On fire, covered in sick

Climate of despair: How the state of our environment is affecting my mental health https://www.newstatesman.com/politics/energy/2018/10/climate-despair-how-state-our-environment-affecting-my-mental-health

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On the power of just being there, when a child is in distress… and childrearing is not just for parents.

https://www.motherjones.com/politics/2018/04/new-research-on-disciplining-children-will-make-you-better-parent-and-spouse/

I’m really fed up with all these parenting experts. Everybody yammering away, demanding that you fix your kids. Other people who aren’t parents can also help!

It is said that “it takes a village to raise a child”, and this has become an enervated cliché. Judith Rich Harris, in her book The Nurture Assumption, contends that children are raised by their peers, not their parents. You only have to look at how little time kids spend with mum and dad these days to realise that school and friends must have a significant influence as well.

Notice this word ‘parenting’. It’s a thing parents do, therefore! If we call it parenting we are embedding the idea that parents are the only people who can do it, or should do it. You are a parent, it’s your job! You are not a parent, it’s not your business! This is nonsensical and counterfactual. It ignores the potential involvement of all the other significant adults in the child’s life.

People like older brothers and sisters, and grandparents, and teachers and family friends, and as we shall see in a moment, playworkers.

Can we stop calling it parenting? I have developed a conceptual aversion to nouns being turned into verbs. Let’s call it childrearing. Not a thing reserved for biological parents. Which is just as well, because if yours are absent you can’t be parented, can you?

Childrearing. Who can do it, who does do it?

Jane Jacobs, in The Death And Life Of Great American Cities, describes how all the others that children meet as they make their way on the streets make a contribution to the socialisation of the child. Imagine a spoilt brat, who is given everything they need by doting parents. Now imagine this brat throwing a wobbly in the corner shop. A learning experience for them, yes? Tantrums don’t work on strangers. Through these everyday interactions with people who aren’t parents, children learn to get on with others. It’s socialisation, something that just happens, not something that parents can command and control like managerial managers at work.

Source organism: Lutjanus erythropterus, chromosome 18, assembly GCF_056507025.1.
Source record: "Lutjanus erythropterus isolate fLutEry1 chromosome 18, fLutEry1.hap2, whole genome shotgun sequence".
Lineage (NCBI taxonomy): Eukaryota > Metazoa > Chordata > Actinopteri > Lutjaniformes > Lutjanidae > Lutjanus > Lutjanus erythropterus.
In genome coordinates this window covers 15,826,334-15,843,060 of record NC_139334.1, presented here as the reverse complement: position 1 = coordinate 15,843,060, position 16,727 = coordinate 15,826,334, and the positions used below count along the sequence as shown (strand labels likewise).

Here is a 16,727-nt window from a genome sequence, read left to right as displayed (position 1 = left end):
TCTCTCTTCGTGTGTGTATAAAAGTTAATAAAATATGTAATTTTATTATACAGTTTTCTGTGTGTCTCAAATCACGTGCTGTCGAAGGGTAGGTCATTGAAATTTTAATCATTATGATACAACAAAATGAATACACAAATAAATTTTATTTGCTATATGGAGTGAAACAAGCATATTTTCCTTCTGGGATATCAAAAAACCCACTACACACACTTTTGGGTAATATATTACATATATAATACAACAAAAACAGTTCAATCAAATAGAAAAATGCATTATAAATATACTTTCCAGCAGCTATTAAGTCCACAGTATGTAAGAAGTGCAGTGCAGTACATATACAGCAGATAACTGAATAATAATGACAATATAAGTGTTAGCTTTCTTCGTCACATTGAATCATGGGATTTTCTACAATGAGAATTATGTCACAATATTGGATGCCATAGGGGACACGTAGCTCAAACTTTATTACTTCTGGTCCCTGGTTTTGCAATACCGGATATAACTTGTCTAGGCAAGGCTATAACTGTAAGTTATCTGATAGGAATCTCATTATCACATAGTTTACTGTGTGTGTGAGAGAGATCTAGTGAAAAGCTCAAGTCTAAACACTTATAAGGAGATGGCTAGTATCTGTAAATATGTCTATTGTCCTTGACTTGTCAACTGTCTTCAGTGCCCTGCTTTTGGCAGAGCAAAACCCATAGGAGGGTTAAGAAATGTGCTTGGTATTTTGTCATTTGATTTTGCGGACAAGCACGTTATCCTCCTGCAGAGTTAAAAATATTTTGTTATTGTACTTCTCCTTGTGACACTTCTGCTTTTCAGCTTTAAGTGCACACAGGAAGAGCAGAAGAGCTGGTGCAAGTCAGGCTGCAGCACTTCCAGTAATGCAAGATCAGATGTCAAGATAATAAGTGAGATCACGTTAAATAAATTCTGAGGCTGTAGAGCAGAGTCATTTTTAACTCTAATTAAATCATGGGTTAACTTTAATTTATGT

But those adults can’t be expected to be supportive when a child is having a meltdown in their shop. Though they may care about the child, because humans do, their main focus is not the child it’s their customers and their shop.

Everybody has an agenda, except one, because they aren’t trying to educate or control or whatever: playworkers.

It’s unfortunately true that some playworkers have been channeled into becoming childcare workers, and thus an agenda had crept in. I’m not taking about them.

I’m talking about those playworkers who are still free to facilitiate {deleted: ‘allow’ replaced with ‘facilitate’} children to play freely. A vanishing breed.

The article I’m pointing you to is pretty witless. It’s based on the assumption that everything is down to the hovering parent to fix. It’s like every neurotic parent has Fix You by those mawkish poshboys Coldplay on repeat all day. Over-parenting is part of the problem, it’s not the solution. But buried in this tiger-mom piffle is an important insight, drawn from some fascinating brain scan research:

Because neurons wire and rewire themselves very rapidly when we are young, Siegle’s results, supported by numerous follow-up studies, suggest that an adult, by establishing a connection with a child at a moment of stress or conflict, can actually stimulate development in the parts of the child’s brain that control emotional regulation.

Translate that into the playwork context and you have a fundamentally under-appreciated contribution that playworkers can make in the lives of the children they work with.

Unlike parents and other authority figures, playworkers are expert in what Gordon Sturrock has called ‘witnessing’, the simple act of being there, being on hand, non-judgementally.

And this research validates the importance of this playwork role.

______________

NB:

I’m not that happy with this piece. I’m not convinced that I’ve got my point across. I’d appreciate any comments from readers and friends that will help me improve it.

You had one job, play advocates, and it was left to the Yanks to do it.

Hello playwork.